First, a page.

It's also one of the best values in sports and entertainment today. A University game will cost you just $6-10 dollars to get in for an up front bleacher seat, you'll probably get a free T-shirt from the hosting school's team in school colors reading something like "UCLA BEAT STANFORD", and a color program and poster picturing the home school' steam which you can meet in person after the game and have autographed. Try that at any other Professional or NCAA sport. You can't.
Jack Nicholson probably paid a thousand dollars or more to get his front row bleacher seat at an LA Lakers Game. You can do him one better and get a court side seat, padded chair, usually closer to the center net than the team itself is sitting, for just $10 at some University games. You will, however, be catching and dodging balls all night and having girls falling in you lap as they try to save an out-of-bounds ball. Bring it on!
Above: At a the 2010 season home game UCLA's Katie Camp stuffs a ball through the double block of University of Oregon's Heather Meyers (12) and Katherine Fischer 12). The next month UCLA traveled to Oregon for rematches with Oregon and Oregon State. The Bruins, below, came home battered and bruised, victorious and happy again, but this time with with Katie in a wheel chair with a torn ACL in her knee which would require surgery and have the Junior out of play for the rest of the season.
Each team is only allowed 3 hits of the ball before it must be returned over the net. Photo 1 Above: UCLA "Lebero" Lainey Gera dives to the floor to catch a ball just hit over the net, flipping it back up into play where "Setter" Lauren Cook (2) will hit it up high for "Outside Hitter" Dicey McGraw (7). Photo 2 below: Dicey then spikes theball back over the net into the hands of two waiting Washington State "Blockers." Note that Dicey already has 3 UCLA group around her to catch the ball if it is blocked back. This all happens in less than 2 seconds with more action and excitement than a major league football play.
Oregon State's Tayla Wood's (21) looks like she'll be stuffing a ball through the UCLA block, but UCLA libero Lainey Gera (6) in the contrasting jersey is ready for it. Tayla's jump is hitting almost 4 feet above the 8-foot net.
I live in Los Angles so I made my favorite women's volleyball team the UCLA (University of California ) Bruins in nearby Westwood. But within the same distance I have half a dozen other top University volleyball teams to attended including USC (University of Southern California) and Pepperdine. Both UCLA and USC play in the Pac-10 Division, which includes the 10 biggest University teams on the West Coast and makes up the toughest division in the NCAA with 5-6 of our Pac-10 teams including UCLA regularly ranked in the top 20 teams nationally.
The Pac-10 Conference in which UCLA plays is regarded as the toughest conference in NCAA Women's Volleyball. At this 2010 season game against Stanford University (at the time ranked #1 team in the Conference / #2 team in NCAA nationally) my home team UCLA (in Pink jerseys to commentate Breast Cancer Awareness Month) took the win. We were only ranked #11 nationally at the time but proved we could win against anyone, that's just how close all the top teams are. Below, the UCLA Bruins celebrate their win! UCLA finished out the 2010 season 3rd in Conference behind California and Standford, and 9th overall in the NCAA, qualifying UCLA for a shot in the National Championship Finals.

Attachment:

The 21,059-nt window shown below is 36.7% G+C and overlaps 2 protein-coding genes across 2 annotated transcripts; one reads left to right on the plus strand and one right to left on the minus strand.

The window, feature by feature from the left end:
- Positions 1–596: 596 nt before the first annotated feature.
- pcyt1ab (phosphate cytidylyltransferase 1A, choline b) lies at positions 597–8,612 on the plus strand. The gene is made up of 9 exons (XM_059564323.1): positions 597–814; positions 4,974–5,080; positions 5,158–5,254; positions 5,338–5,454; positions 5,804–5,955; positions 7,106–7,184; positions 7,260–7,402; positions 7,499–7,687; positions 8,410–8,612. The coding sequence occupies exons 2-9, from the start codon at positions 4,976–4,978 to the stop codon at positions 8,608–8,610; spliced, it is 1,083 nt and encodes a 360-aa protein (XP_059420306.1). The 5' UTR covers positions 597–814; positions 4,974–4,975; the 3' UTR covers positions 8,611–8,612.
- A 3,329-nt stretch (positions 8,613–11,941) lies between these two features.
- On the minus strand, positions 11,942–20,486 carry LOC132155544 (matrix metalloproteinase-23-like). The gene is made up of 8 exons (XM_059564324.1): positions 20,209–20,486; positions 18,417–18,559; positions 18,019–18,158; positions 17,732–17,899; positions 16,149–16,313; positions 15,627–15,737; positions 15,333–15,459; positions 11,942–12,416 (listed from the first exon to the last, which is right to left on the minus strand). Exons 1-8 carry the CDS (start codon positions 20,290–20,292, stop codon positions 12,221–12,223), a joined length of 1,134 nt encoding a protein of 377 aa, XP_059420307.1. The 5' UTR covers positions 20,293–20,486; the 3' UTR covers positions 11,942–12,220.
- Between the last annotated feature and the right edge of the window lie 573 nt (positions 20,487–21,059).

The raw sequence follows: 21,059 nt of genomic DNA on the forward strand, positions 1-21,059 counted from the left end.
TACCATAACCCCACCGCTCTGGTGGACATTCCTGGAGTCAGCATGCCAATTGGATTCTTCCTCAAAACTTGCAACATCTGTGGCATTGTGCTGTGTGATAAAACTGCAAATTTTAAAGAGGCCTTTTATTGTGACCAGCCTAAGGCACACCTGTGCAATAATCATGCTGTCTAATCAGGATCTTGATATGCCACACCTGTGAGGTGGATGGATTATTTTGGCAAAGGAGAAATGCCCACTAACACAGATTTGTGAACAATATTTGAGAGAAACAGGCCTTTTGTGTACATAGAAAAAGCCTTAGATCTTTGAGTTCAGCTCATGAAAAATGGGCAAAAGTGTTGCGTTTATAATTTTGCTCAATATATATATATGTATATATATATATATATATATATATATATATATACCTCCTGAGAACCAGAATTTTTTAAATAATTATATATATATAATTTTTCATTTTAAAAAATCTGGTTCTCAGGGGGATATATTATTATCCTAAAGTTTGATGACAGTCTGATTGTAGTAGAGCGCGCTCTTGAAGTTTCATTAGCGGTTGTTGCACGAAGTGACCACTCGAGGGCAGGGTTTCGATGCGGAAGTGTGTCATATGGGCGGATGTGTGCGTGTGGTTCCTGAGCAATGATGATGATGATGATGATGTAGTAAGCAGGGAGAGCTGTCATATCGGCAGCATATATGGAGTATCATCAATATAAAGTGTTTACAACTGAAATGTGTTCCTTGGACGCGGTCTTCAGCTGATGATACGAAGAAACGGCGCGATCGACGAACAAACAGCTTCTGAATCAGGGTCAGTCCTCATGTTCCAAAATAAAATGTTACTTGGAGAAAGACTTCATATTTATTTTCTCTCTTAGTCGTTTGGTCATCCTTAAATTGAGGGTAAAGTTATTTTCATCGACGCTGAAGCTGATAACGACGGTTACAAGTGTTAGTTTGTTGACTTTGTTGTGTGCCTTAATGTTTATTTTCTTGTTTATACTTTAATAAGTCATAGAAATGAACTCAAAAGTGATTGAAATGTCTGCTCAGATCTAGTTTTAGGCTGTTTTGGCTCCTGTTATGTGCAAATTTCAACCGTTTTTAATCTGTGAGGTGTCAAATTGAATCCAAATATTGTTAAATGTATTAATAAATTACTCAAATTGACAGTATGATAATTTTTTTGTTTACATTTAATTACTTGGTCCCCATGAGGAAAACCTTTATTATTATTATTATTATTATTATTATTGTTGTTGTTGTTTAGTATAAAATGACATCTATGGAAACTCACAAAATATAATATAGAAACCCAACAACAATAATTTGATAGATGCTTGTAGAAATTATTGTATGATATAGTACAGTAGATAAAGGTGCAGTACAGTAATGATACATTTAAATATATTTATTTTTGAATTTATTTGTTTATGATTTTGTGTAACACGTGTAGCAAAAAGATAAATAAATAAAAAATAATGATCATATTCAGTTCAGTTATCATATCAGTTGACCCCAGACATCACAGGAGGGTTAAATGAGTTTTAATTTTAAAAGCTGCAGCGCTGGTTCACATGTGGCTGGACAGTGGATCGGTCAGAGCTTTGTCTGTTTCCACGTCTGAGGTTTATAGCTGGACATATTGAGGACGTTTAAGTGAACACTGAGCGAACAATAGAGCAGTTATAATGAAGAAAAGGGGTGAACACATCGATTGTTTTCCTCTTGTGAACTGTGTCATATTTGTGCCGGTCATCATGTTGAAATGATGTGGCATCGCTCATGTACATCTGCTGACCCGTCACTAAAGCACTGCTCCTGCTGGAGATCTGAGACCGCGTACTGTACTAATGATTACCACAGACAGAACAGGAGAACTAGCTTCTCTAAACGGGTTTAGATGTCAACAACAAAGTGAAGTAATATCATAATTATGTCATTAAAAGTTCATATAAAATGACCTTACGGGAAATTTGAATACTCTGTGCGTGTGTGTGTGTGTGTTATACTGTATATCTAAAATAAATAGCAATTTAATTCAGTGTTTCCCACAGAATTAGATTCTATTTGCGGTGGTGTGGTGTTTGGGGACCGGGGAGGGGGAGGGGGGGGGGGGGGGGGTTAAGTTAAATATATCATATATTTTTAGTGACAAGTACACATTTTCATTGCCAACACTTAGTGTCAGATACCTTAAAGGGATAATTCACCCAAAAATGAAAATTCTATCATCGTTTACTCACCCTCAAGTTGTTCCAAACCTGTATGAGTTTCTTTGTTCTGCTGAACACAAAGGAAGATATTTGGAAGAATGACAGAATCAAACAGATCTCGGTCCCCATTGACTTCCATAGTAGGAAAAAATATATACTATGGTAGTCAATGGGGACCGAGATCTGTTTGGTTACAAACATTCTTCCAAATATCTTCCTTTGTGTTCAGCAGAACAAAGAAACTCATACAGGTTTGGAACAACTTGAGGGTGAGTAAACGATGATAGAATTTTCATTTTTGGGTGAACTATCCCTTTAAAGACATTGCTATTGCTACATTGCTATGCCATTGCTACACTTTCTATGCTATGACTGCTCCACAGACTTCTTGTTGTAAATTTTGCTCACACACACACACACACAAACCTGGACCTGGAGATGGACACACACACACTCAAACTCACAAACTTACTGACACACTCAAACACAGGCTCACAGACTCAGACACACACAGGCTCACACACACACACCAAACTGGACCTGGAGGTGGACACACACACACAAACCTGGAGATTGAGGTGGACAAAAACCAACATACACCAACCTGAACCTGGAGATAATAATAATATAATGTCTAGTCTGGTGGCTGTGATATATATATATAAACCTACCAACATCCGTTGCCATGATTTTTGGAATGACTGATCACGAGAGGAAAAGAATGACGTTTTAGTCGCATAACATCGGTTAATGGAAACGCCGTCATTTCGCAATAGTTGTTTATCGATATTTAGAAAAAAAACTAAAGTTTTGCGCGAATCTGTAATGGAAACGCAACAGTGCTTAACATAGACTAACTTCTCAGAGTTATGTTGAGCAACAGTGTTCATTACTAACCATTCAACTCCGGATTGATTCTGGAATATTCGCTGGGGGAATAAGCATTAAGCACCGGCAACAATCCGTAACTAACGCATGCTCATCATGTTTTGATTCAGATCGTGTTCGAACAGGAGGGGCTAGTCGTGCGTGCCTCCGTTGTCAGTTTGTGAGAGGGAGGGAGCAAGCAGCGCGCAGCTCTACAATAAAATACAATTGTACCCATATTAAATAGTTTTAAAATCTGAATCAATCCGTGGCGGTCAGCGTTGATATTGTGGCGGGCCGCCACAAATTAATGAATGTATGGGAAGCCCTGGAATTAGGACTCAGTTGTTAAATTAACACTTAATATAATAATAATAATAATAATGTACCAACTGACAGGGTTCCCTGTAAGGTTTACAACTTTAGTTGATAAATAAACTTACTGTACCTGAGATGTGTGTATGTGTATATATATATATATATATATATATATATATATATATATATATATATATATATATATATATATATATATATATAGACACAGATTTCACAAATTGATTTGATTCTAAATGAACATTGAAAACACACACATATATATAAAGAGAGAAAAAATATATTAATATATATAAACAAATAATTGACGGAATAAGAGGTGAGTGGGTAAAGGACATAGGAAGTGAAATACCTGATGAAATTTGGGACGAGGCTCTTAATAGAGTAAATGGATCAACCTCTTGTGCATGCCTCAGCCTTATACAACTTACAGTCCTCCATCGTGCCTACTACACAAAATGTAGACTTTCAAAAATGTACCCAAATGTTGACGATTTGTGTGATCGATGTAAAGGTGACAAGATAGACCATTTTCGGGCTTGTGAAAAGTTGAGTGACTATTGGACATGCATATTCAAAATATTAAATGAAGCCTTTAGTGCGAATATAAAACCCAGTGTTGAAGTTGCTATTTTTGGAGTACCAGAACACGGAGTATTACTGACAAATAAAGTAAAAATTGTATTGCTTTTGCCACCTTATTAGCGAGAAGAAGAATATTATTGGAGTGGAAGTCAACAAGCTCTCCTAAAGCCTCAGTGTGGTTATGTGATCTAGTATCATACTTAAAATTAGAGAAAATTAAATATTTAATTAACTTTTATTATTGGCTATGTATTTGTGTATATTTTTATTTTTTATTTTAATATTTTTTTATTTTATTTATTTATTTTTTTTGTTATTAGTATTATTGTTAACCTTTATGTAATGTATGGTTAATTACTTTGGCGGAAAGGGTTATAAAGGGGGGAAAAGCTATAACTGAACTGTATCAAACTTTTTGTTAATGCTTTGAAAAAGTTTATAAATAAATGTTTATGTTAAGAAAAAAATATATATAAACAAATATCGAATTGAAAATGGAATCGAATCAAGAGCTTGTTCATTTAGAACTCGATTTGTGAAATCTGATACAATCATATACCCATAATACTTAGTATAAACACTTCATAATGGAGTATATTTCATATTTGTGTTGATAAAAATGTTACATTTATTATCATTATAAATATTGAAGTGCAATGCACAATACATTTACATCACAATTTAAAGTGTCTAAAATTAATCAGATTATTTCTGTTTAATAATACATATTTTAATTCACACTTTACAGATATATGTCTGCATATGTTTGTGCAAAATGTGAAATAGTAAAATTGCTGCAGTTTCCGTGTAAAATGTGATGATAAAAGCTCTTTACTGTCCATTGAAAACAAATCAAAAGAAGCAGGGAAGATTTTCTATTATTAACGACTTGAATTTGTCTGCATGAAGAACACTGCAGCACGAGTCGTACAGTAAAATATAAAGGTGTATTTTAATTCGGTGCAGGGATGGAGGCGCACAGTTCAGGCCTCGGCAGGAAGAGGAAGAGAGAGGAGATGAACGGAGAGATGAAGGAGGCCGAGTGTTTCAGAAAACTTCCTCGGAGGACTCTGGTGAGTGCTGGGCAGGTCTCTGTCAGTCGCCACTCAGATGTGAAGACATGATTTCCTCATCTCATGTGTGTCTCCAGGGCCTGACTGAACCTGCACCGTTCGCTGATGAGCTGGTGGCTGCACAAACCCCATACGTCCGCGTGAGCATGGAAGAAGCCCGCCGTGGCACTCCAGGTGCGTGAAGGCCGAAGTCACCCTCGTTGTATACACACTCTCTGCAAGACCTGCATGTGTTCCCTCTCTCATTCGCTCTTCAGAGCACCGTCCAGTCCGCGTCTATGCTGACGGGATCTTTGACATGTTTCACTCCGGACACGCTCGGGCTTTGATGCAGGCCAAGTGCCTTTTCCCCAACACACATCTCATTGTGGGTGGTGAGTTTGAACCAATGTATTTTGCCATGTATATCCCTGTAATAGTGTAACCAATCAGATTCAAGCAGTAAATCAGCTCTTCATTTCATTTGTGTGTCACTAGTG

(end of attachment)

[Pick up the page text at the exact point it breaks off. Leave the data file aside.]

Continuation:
Above and below: Oregon's Heather Myers is a devistating Outside Hitter, here taking on the double block of UCLA's Katie Camp (8) and Dicey McGraw (7). Note the 3 UCLA defensive players already behind to stop the spiked ball if it gets through the block.
Above and Below: One of my favorite players in NCAA is University of Oregon's beautiful #10 Heather Meyers, a 5'11" Outside Hitter from Temecula, CA. Heather is one of the top players on the Oregon squad and in the Pac-10 Conference with a devastating high jump, high speed spike that's hard to stop. Here the UCLA bench including the coaches watch in awe as Heather nails her big jump serve in their 2010 game on UCLA's home turf. Think of Heather as the Michael Jordan of Women's NCAA Volleyball. - Jim Gianatsis
Yes, Volleyball has Cheerleaders too!
Volleyball Spectator Attendance Varies Greatly in Different Regions of the Country.
Hot New Recruits
Pictured above these high school players, including the two 6'2' foot tall blond girls, were being scouted by UCLA and were attending a game. The starting lineup of any collegiate volleyball team is probably there on a full Scholarship, including room and board on campus.
A big school like UCLA has up to 20 players on their team, while a smaller school might only have 12 players. Of those players only 9-10 might be regular starting players based on their skills. The others are Freshman paying their own way through school, maybe 6 of which in a big team like UCLA might never get into a regular season game. Those players will get discouraged with all the hard workouts, traveling and attendance at all games, then never getting to play, and probably won't return to the team the following season as Sophomores.
The UCLA team started the 2010 season with 7 new Freshman and lost 3 of them by mid-season, down to a team of 17 total. So along with the normal loss of 25% of the team to graduation each year, the loss of non starters means the recruiting process really needs to bring in 35-40% new players each year.
Recruiting can get vicious at times. In the spring of 2010, UCSA lost their only setter, Lauren Cook, who returned home to Nebraska to play where her father is head coach. New UCLA coach Mike Sealy had to find a new setter quickly with Lauren Van Orden, a Junior stolen from San Diego State.
Bringing in "Ringers" is legal too. In 2009 UCLA brought in
The UCLA team girls are very close, having their own dormitory floor on campus with separate bed rooms, but a common lounge, kitchen and bathroom/shower.
Last night's game was also a tribute to final season graduating Seniors, Dicey McGraw and Amber McBenttz (pictured on the link above with editer Jim Gianatsis). It totally sucks in college sports that the game can't go on forever. Here is to UCLA to Kick Ass in the NCAA finals next month. Look for the games on ESPN sports TV under "Volleyball".
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UCLA Bruins take on the Uiversity of Oregon Ducks at UCLA